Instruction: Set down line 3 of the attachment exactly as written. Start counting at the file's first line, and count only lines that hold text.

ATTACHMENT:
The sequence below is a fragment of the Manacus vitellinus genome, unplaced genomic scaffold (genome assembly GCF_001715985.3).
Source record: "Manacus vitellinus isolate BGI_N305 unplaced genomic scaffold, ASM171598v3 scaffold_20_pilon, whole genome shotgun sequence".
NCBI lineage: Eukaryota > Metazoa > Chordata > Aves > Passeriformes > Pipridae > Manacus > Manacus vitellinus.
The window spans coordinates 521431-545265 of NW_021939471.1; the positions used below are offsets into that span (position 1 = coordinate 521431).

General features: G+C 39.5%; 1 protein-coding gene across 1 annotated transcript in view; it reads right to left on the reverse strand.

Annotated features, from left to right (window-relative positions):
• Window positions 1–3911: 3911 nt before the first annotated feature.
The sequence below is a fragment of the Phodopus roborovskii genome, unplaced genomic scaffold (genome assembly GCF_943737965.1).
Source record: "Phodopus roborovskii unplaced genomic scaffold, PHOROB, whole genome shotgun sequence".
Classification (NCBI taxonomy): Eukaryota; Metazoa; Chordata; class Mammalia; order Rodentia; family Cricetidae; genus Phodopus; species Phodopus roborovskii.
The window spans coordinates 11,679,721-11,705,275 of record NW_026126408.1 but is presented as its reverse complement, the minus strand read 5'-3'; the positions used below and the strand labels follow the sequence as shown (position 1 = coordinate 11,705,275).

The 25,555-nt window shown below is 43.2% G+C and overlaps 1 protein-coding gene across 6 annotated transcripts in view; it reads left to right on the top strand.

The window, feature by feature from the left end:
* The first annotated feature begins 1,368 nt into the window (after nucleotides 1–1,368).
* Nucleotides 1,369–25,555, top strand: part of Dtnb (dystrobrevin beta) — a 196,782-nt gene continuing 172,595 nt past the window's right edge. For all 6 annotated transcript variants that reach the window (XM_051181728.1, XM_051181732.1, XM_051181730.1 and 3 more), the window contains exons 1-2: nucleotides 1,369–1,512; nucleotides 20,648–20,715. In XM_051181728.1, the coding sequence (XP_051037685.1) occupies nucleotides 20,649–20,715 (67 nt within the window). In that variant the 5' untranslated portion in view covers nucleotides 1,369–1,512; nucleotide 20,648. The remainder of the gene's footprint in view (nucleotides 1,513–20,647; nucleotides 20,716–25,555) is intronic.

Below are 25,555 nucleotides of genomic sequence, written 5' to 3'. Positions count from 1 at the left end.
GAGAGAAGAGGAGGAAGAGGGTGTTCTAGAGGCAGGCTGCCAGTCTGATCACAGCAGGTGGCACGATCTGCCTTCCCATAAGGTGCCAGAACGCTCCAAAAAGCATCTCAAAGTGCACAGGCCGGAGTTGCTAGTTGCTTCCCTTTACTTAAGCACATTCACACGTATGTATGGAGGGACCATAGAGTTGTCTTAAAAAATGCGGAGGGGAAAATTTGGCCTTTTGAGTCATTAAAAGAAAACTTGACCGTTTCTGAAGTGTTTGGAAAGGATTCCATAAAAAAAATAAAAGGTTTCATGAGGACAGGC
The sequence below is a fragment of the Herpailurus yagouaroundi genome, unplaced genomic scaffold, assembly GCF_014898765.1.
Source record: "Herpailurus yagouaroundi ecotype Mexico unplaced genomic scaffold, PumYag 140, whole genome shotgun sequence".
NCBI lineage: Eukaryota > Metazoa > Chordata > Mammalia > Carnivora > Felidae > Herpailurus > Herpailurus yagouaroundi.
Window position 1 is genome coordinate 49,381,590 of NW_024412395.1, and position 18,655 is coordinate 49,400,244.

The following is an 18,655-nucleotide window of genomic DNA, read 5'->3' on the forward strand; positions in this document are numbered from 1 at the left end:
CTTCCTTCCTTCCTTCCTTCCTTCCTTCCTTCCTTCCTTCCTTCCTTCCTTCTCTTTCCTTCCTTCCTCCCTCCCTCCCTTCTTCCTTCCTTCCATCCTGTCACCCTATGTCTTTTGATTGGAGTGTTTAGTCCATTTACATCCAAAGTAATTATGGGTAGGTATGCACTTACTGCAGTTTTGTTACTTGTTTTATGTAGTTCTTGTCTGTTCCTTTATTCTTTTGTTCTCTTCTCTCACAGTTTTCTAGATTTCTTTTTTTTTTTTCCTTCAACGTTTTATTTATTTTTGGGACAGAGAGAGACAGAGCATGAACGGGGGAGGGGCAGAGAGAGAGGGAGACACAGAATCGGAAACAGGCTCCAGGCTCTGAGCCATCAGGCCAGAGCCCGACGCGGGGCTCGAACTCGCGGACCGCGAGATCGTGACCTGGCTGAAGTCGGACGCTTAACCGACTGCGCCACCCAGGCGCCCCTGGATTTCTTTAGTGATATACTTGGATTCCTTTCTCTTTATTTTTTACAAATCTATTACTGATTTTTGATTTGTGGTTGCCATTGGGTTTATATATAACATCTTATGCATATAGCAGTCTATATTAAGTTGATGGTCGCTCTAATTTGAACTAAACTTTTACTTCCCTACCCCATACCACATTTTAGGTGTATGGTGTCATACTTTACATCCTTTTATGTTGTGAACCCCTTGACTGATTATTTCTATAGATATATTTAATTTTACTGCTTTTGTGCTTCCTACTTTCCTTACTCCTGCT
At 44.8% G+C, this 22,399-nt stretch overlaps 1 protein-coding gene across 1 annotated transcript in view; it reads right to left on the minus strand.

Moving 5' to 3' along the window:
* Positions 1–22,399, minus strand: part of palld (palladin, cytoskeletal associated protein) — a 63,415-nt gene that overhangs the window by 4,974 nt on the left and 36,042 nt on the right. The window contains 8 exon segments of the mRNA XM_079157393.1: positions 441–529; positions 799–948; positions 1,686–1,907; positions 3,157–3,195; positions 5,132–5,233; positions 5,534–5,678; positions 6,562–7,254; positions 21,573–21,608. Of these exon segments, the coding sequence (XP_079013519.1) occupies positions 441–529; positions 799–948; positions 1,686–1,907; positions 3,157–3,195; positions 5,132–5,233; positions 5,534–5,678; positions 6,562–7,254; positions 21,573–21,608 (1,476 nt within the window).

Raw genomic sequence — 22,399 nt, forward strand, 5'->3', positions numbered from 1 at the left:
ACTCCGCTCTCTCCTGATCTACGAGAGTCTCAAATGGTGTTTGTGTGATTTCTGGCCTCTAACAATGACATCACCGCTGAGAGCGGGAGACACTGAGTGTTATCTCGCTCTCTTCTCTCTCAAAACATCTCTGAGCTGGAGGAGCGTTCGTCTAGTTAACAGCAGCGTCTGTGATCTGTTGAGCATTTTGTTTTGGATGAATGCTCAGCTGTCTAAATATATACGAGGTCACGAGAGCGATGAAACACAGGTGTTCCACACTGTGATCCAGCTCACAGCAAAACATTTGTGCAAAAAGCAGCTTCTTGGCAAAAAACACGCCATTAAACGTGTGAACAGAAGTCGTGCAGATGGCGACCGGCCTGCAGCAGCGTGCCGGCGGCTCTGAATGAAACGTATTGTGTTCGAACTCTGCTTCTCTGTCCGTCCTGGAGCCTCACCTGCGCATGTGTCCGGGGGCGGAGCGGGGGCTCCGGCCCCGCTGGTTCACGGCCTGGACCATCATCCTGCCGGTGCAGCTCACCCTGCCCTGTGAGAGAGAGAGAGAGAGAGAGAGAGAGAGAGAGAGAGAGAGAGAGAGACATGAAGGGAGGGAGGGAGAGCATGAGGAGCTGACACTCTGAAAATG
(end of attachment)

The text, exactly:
NCBI lineage: Eukaryota > Metazoa > Chordata > Aves > Passeriformes > Pipridae > Manacus > Manacus vitellinus.